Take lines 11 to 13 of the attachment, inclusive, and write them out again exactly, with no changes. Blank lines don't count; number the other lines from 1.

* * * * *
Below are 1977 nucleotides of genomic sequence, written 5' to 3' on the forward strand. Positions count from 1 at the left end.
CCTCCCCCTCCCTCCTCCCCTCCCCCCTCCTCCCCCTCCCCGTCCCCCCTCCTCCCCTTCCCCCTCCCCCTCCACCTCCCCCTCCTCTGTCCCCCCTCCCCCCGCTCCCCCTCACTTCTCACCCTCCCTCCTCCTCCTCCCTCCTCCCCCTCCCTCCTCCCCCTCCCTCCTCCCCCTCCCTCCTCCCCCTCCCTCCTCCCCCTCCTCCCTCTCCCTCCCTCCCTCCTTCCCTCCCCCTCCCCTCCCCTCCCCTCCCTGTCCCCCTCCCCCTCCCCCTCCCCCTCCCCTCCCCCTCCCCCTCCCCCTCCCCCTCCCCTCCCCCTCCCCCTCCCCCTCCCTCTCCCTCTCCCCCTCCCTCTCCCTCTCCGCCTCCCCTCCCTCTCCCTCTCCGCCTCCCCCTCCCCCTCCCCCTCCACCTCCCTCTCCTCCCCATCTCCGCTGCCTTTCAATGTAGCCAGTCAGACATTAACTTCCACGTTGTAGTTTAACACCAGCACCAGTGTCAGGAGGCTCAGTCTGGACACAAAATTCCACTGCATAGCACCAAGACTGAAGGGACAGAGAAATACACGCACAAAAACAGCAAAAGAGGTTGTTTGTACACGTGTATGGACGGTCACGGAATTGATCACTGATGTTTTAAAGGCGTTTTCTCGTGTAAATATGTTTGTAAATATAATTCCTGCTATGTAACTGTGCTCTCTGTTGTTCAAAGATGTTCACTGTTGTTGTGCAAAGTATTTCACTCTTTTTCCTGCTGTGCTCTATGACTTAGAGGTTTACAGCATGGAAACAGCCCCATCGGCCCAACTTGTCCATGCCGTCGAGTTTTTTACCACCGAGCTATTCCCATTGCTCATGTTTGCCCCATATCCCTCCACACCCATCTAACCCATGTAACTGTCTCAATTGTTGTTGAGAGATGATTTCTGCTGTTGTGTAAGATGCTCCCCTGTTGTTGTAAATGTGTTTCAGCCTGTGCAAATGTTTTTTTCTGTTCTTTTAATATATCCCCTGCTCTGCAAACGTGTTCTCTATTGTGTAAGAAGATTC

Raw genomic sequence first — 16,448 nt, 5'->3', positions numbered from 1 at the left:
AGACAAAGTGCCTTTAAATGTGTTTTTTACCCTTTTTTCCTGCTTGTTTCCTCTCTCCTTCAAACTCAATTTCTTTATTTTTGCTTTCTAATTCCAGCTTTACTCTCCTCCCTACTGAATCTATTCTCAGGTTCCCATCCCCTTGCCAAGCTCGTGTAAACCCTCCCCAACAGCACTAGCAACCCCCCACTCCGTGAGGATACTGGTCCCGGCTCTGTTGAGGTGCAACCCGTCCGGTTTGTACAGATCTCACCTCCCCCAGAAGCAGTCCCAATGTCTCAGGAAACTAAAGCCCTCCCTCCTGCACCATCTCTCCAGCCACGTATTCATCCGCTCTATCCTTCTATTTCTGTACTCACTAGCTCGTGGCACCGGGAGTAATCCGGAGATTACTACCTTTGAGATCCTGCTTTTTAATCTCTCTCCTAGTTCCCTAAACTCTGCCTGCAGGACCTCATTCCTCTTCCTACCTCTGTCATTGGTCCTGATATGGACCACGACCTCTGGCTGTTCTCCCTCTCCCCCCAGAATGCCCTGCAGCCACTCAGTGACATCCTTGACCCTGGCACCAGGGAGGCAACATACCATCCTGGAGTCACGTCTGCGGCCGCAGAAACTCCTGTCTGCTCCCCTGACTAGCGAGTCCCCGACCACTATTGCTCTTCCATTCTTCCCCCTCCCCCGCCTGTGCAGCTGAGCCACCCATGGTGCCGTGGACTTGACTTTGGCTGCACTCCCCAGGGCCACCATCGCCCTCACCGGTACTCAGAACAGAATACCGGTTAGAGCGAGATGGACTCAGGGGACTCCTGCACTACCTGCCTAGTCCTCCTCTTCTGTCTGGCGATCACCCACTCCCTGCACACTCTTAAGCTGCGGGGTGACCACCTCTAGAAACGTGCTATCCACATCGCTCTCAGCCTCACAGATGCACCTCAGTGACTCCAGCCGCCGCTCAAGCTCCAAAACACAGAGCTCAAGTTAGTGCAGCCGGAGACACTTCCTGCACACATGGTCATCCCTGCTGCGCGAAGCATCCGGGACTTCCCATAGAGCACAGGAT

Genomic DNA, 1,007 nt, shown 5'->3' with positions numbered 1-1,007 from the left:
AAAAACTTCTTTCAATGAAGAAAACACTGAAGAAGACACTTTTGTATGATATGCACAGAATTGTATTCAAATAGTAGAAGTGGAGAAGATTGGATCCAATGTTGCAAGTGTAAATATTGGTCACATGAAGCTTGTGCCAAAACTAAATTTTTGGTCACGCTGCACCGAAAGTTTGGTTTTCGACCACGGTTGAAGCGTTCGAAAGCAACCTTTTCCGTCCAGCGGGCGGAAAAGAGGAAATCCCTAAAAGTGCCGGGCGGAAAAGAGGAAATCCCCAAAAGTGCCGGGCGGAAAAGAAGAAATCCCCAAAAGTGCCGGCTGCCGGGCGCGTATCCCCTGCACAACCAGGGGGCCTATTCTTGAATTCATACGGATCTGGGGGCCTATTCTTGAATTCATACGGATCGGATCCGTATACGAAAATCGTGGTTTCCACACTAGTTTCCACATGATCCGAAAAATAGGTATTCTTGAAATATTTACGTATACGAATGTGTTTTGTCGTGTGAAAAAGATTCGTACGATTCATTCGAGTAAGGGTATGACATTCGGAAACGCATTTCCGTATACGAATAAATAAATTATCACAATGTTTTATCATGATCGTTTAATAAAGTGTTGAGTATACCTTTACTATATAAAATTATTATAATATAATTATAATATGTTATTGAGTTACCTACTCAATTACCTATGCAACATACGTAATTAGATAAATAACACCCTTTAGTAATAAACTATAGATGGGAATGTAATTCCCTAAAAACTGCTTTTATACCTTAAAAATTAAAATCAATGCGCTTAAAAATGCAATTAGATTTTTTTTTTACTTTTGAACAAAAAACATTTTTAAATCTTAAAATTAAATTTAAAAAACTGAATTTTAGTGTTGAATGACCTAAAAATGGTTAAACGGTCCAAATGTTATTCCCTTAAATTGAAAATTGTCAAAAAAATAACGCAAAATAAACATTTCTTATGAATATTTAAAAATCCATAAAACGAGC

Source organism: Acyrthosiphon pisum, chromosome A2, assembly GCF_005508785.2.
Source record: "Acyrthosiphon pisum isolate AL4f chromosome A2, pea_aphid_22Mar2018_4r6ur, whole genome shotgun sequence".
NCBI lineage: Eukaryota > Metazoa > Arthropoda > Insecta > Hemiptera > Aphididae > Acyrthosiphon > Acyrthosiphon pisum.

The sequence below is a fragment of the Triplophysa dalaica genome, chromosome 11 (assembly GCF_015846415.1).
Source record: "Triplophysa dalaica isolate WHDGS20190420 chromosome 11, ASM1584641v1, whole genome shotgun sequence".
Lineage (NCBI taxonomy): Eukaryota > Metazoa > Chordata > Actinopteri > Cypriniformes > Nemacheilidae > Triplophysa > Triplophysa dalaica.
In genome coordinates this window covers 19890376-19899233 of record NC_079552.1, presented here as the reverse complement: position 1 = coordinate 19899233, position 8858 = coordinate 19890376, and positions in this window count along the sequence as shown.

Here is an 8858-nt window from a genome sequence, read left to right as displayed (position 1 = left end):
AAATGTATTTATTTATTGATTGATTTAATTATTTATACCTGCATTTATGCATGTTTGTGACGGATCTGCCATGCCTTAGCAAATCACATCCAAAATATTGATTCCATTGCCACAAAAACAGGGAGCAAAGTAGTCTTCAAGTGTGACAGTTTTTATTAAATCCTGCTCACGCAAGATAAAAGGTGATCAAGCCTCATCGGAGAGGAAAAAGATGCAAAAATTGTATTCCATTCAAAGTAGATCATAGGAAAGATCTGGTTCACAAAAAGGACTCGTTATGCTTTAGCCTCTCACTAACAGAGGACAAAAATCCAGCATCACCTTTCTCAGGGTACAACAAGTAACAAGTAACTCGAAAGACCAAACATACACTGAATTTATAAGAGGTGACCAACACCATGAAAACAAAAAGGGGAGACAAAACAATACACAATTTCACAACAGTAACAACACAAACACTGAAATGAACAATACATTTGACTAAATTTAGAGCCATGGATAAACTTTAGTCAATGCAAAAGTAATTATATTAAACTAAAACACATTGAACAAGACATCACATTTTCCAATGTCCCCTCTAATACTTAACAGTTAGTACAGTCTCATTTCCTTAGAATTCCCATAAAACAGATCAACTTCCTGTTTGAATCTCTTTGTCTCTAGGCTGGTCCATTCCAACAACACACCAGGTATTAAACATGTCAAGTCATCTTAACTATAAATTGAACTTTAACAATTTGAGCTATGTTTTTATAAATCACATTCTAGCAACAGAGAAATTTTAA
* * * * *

Source record: "Triplophysa dalaica isolate WHDGS20190420 chromosome 11, ASM1584641v1, whole genome shotgun sequence".
Lineage (NCBI taxonomy): Eukaryota > Metazoa > Chordata > Actinopteri > Cypriniformes > Nemacheilidae > Triplophysa > Triplophysa dalaica.
In genome coordinates this window covers 19890376-19899233 of record NC_079552.1, presented here as the reverse complement: position 1 = coordinate 19899233, position 8858 = coordinate 19890376, and positions in this window count along the sequence as shown.